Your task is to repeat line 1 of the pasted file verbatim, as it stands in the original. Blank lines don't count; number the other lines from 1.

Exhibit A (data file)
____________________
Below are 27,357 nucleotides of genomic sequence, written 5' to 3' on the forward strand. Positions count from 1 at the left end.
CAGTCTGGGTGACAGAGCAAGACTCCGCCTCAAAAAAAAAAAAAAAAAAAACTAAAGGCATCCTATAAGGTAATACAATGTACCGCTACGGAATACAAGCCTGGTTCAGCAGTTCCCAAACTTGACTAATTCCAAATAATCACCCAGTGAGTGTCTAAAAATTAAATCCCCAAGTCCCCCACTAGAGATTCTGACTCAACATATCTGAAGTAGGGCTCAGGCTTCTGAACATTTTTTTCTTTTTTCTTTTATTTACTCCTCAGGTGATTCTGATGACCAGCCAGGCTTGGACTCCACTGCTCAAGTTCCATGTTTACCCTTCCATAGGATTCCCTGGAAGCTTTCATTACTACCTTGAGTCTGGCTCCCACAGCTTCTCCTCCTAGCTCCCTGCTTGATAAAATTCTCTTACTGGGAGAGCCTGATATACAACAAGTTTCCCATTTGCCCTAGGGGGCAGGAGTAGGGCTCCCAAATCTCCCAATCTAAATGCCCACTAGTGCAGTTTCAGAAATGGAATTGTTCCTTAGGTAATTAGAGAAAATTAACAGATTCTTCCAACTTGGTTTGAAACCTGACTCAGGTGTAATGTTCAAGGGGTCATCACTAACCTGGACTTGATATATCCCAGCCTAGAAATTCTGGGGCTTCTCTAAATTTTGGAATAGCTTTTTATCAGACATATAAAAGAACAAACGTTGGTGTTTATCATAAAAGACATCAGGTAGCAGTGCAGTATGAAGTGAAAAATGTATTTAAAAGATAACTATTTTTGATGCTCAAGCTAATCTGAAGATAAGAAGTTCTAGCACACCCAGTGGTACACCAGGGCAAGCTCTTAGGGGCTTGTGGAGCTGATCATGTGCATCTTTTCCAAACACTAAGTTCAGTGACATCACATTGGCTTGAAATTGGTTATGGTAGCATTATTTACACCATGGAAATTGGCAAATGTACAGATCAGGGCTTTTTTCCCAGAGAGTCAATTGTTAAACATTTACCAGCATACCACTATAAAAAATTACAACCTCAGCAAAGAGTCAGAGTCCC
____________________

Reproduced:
Below are 27,357 nucleotides of genomic sequence, written 5' to 3' on the forward strand. Positions count from 1 at the left end.